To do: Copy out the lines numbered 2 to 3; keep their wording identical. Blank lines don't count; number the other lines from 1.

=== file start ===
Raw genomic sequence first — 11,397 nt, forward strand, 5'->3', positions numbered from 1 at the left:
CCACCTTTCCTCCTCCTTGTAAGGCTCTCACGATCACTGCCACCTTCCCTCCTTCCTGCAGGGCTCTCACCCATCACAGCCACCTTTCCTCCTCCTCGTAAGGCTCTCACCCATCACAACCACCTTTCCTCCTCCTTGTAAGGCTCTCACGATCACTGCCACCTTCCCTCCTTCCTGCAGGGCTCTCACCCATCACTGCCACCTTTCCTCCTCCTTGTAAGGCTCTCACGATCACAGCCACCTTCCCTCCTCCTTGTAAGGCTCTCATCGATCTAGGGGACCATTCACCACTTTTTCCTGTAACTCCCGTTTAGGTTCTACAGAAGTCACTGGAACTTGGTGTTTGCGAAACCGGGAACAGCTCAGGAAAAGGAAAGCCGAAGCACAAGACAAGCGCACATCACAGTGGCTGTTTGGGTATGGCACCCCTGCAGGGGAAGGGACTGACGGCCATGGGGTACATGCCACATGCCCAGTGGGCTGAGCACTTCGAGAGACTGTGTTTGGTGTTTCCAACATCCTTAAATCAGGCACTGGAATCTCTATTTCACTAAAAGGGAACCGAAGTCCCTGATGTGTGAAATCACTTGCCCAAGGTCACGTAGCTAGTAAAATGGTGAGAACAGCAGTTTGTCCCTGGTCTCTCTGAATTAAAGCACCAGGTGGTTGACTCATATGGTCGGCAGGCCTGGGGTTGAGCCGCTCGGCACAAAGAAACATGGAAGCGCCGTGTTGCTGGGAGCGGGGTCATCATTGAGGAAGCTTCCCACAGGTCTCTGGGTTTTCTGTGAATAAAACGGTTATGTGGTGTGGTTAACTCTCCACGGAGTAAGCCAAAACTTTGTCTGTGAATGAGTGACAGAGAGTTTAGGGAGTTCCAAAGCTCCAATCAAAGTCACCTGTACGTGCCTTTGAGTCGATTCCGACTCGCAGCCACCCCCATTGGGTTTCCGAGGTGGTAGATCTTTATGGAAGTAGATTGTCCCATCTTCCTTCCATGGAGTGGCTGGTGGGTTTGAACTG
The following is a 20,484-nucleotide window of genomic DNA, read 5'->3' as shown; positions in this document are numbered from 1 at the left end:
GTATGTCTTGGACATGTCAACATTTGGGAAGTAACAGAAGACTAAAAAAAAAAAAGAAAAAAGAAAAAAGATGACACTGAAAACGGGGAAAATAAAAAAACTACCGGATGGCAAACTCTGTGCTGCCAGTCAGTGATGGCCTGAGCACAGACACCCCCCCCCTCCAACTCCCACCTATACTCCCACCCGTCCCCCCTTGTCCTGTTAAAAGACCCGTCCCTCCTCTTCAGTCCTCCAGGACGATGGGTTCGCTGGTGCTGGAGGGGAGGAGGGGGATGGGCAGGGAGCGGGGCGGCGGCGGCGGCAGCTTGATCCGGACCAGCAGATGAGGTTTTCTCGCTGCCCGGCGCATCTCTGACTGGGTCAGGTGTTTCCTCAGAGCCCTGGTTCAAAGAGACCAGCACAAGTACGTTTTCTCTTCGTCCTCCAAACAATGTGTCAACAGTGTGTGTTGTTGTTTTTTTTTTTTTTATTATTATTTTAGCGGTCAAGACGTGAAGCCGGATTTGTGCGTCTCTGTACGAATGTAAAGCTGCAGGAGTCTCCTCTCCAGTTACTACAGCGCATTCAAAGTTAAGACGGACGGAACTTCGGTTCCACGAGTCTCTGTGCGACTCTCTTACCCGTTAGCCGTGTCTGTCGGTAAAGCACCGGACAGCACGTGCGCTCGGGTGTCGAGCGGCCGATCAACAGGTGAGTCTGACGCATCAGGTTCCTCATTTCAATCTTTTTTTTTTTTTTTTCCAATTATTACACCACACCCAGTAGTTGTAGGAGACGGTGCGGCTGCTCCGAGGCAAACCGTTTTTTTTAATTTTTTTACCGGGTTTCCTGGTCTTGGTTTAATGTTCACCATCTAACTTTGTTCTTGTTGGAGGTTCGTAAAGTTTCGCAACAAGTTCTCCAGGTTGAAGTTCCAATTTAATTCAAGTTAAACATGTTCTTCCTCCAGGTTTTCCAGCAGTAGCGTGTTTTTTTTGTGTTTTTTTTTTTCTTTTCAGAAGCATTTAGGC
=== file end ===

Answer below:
CCACCTTTCCTCCTCCTTGTAAGGCTCTCACGATCACTGCCACCTTCCCTCCTTCCTGCAGGGCTCTCACCCATCACAGCCACCTTTCCTCCTCCTCGTAAGGCTCTCACCCATCACAACCACCTTTCCTCCTCCTTGTAAGGCTCTCACGATCACTGCCACCTTCCCTCCTTCCTGCAGGGCTCTCACCCATCACTGCCACCTTTCCTCCTCCTTGTAAGGCTCTCACGATCACAGCCACCTTCCCTCCTCCTTGTAAGGCTCTCATCGATCTAGGGGACCATTCACCACTTTTTCCTGTAACTCCCGTTTAGGTTCTACAGAAGTCACTGGAACTTGGTGTTTGCGAAACCGGGAACAGCTCAGGAAAAGGAAAGCCGAAGCACAAGACAAGCGCACATCACAGTGGCTGTTTGGGTATGGCACCCCTGCAGGGGAAGGGACTGACGGCCATGGGGTACATGCCACATGCCCAGTGGGCTGAGCACTTCGAGAGACTGTGTTTGGTGTTTCCAACATCCTTAAATCAGGCACTGGAATCTCTATTTCACTAAAAGGGAACCGAAGTCCCTGATGTGTGAAATCACTTGCCCAAGGTCACGTAGCTAGTAAAATGGTGAGAACAGCAGTTTGTCCCTGGTCTCTCTGAATTAAAGCACCAGGTGGTTGACTCATATGGTCGGCAGGCCTGGGGTTGAGCCGCTCGGCACAAAGAAACATGGAAGCGCCGTGTTGCTGGGAGCGGGGTCATCATTGAGGAAGCTTCCCACAGGTCTCTGGGTTTTCTGTGAATAAAACGGTTATGTGGTGTGGTTAACTCTCCACGGAGTAAGCCAAAACTTTGTCTGTGAATGAGTGACAGAGAGTTTAGGGAGTTCCAAAGCTCCAATCAAAGTCACCTGTACGTGCCTTTGAGTCGATTCCGACTCGCAGCCACCCCCATTGGGTTTCCGAGGTGGTAGATCTTTATGGAAGTAGATTGTCCCATCTTCCTTCCATGGAGTGGCTGGTGGGTTTGAACTG
The following is a 20,484-nucleotide window of genomic DNA, read 5'->3' as shown; positions in this document are numbered from 1 at the left end: